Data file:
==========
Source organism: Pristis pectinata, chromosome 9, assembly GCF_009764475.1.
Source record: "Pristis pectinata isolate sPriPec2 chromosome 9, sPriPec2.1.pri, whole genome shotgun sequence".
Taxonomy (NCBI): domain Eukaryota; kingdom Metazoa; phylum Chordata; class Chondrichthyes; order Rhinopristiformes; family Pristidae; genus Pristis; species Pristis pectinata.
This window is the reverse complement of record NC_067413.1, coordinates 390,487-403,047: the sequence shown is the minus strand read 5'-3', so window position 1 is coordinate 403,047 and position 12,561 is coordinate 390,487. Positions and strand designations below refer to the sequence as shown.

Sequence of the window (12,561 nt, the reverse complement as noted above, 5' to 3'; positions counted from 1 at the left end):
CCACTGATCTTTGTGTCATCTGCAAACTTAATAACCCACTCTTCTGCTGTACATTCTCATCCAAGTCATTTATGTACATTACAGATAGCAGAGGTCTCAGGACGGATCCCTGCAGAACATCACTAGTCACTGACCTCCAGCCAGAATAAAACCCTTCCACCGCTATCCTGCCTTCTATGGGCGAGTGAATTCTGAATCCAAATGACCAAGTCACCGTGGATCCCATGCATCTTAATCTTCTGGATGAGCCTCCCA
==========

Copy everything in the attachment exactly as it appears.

Source organism: Pristis pectinata, chromosome 9, assembly GCF_009764475.1.
Source record: "Pristis pectinata isolate sPriPec2 chromosome 9, sPriPec2.1.pri, whole genome shotgun sequence".
Taxonomy (NCBI): domain Eukaryota; kingdom Metazoa; phylum Chordata; class Chondrichthyes; order Rhinopristiformes; family Pristidae; genus Pristis; species Pristis pectinata.
This window is the reverse complement of record NC_067413.1, coordinates 390,487-403,047: the sequence shown is the minus strand read 5'-3', so window position 1 is coordinate 403,047 and position 12,561 is coordinate 390,487. Positions and strand designations below refer to the sequence as shown.

Sequence of the window (12,561 nt, the reverse complement as noted above, 5' to 3'; positions counted from 1 at the left end):
CCACTGATCTTTGTGTCATCTGCAAACTTAATAACCCACTCTTCTGCTGTACATTCTCATCCAAGTCATTTATGTACATTACAGATAGCAGAGGTCTCAGGACGGATCCCTGCAGAACATCACTAGTCACTGACCTCCAGCCAGAATAAAACCCTTCCACCGCTATCCTGCCTTCTATGGGCGAGTGAATTCTGAATCCAAATGACCAAGTCACCGTGGATCCCATGCATCTTAATCTTCTGGATGAGCCTCCCA